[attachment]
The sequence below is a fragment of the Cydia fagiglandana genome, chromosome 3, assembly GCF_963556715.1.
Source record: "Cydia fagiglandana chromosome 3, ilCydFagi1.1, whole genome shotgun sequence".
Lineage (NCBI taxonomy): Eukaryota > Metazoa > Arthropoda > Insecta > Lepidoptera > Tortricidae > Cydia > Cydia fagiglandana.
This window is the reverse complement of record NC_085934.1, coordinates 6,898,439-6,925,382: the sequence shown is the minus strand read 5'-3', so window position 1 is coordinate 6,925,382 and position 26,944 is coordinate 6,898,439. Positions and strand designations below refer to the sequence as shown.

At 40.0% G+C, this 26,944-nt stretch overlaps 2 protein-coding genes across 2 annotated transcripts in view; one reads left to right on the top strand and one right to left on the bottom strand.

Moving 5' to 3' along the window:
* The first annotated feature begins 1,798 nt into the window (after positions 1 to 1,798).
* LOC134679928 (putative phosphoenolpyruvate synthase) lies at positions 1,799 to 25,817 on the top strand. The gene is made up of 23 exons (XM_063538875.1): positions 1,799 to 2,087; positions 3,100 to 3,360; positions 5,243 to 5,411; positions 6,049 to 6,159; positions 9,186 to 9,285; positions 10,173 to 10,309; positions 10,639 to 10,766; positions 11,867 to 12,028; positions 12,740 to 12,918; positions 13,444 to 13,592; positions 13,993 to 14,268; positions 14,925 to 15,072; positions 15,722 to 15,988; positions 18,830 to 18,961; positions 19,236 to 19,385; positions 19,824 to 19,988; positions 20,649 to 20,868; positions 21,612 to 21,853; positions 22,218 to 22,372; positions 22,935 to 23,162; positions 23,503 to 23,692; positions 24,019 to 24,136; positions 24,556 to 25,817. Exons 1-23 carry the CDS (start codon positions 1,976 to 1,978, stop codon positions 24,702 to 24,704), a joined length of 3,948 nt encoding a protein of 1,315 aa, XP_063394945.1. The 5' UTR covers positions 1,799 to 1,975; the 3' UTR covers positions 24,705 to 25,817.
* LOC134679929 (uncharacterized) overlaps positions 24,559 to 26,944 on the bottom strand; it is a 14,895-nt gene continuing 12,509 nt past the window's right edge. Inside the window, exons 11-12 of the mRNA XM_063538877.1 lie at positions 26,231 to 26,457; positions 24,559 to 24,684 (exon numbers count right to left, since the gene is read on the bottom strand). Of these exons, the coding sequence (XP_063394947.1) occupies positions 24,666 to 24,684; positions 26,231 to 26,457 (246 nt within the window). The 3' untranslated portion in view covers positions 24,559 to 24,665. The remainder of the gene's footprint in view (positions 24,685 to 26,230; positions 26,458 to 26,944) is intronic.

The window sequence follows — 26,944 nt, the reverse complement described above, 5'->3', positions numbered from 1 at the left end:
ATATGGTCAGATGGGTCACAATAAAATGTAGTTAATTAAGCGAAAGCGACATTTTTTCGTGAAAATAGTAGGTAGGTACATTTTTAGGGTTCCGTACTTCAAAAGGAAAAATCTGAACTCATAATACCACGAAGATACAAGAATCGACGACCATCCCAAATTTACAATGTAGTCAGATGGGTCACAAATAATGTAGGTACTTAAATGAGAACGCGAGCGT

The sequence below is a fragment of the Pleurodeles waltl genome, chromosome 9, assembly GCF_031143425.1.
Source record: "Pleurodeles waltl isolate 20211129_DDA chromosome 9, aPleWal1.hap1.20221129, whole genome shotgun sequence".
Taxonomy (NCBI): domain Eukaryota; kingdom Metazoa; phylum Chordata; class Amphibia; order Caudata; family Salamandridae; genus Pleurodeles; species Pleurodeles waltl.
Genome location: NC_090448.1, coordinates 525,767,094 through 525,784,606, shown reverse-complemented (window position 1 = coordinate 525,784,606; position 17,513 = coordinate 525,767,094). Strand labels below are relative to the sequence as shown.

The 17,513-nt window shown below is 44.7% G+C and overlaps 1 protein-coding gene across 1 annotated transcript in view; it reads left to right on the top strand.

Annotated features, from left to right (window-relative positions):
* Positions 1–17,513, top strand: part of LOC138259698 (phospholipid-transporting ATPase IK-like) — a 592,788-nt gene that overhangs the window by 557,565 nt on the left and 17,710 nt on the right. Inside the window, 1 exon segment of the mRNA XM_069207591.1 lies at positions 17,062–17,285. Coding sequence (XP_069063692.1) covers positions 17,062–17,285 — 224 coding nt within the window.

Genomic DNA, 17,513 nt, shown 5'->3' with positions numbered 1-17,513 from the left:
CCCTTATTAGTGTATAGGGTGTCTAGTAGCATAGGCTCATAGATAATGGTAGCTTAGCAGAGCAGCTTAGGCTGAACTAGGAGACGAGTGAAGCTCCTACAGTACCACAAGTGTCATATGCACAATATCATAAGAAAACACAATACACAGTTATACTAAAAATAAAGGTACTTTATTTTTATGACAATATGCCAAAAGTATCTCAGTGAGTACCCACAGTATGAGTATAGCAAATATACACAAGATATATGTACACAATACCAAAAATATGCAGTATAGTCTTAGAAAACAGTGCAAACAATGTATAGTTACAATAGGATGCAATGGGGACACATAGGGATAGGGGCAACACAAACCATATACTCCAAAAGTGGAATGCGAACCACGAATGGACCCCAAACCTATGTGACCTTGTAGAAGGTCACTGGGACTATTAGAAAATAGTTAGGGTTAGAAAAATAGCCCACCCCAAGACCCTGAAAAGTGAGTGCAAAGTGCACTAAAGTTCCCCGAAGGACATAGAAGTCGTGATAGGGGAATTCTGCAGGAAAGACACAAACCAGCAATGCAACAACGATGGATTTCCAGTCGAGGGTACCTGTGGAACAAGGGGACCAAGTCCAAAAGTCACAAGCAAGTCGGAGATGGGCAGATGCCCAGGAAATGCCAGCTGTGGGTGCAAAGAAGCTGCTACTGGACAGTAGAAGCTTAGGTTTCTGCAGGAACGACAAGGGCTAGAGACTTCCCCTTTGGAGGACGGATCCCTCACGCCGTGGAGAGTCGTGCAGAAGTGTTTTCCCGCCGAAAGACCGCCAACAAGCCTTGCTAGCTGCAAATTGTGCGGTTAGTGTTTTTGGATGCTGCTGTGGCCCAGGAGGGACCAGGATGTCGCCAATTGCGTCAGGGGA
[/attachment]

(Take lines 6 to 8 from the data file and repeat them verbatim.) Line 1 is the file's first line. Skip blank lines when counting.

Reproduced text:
Moving 5' to 3' along the window:
* The first annotated feature begins 1,798 nt into the window (after positions 1 to 1,798).
* LOC134679928 (putative phosphoenolpyruvate synthase) lies at positions 1,799 to 25,817 on the top strand. The gene is made up of 23 exons (XM_063538875.1): positions 1,799 to 2,087; positions 3,100 to 3,360; positions 5,243 to 5,411; positions 6,049 to 6,159; positions 9,186 to 9,285; positions 10,173 to 10,309; positions 10,639 to 10,766; positions 11,867 to 12,028; positions 12,740 to 12,918; positions 13,444 to 13,592; positions 13,993 to 14,268; positions 14,925 to 15,072; positions 15,722 to 15,988; positions 18,830 to 18,961; positions 19,236 to 19,385; positions 19,824 to 19,988; positions 20,649 to 20,868; positions 21,612 to 21,853; positions 22,218 to 22,372; positions 22,935 to 23,162; positions 23,503 to 23,692; positions 24,019 to 24,136; positions 24,556 to 25,817. Exons 1-23 carry the CDS (start codon positions 1,976 to 1,978, stop codon positions 24,702 to 24,704), a joined length of 3,948 nt encoding a protein of 1,315 aa, XP_063394945.1. The 5' UTR covers positions 1,799 to 1,975; the 3' UTR covers positions 24,705 to 25,817.